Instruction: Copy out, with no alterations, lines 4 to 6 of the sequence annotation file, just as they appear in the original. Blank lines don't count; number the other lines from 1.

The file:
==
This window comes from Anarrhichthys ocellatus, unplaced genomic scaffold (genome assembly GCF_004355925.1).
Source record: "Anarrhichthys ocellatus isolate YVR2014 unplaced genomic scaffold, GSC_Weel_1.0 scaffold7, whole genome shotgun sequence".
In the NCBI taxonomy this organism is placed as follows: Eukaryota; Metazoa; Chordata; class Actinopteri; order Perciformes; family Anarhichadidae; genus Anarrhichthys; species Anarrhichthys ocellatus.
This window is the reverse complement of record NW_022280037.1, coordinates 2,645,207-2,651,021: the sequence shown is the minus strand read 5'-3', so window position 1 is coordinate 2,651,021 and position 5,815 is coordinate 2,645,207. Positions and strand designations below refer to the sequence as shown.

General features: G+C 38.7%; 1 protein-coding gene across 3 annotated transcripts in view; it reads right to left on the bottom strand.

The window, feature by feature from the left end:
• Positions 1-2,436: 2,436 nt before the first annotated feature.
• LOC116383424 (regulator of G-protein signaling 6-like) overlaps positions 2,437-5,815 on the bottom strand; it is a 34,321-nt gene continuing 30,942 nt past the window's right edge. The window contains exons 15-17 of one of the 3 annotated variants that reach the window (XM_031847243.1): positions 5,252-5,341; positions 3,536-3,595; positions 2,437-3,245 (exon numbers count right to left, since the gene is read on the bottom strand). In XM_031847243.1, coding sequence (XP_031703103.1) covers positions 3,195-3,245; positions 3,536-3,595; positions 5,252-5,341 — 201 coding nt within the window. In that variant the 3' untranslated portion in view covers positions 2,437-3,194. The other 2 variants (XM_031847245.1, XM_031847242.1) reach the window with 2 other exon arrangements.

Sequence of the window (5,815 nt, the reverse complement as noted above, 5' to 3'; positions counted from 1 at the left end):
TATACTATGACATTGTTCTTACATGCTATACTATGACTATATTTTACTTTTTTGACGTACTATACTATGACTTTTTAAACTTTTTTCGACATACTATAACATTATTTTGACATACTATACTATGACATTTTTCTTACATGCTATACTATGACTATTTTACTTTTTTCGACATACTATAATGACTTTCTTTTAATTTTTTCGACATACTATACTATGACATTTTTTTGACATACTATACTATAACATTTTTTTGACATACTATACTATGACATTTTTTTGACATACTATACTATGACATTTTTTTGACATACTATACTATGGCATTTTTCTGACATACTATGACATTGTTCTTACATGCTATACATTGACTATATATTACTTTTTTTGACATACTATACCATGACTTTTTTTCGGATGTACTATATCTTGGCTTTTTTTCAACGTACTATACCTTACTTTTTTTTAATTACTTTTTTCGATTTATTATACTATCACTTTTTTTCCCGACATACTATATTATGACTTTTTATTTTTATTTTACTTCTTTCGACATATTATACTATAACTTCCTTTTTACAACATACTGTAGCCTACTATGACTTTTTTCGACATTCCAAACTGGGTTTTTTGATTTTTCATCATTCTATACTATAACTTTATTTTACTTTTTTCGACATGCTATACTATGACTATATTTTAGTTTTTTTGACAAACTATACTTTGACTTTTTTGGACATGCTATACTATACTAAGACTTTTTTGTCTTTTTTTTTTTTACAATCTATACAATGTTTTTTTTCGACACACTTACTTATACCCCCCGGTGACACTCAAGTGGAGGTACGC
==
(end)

This window is the reverse complement of record NW_022280037.1, coordinates 2,645,207-2,651,021: the sequence shown is the minus strand read 5'-3', so window position 1 is coordinate 2,651,021 and position 5,815 is coordinate 2,645,207. Positions and strand designations below refer to the sequence as shown.

General features: G+C 38.7%; 1 protein-coding gene across 3 annotated transcripts in view; it reads right to left on the bottom strand.

The window, feature by feature from the left end: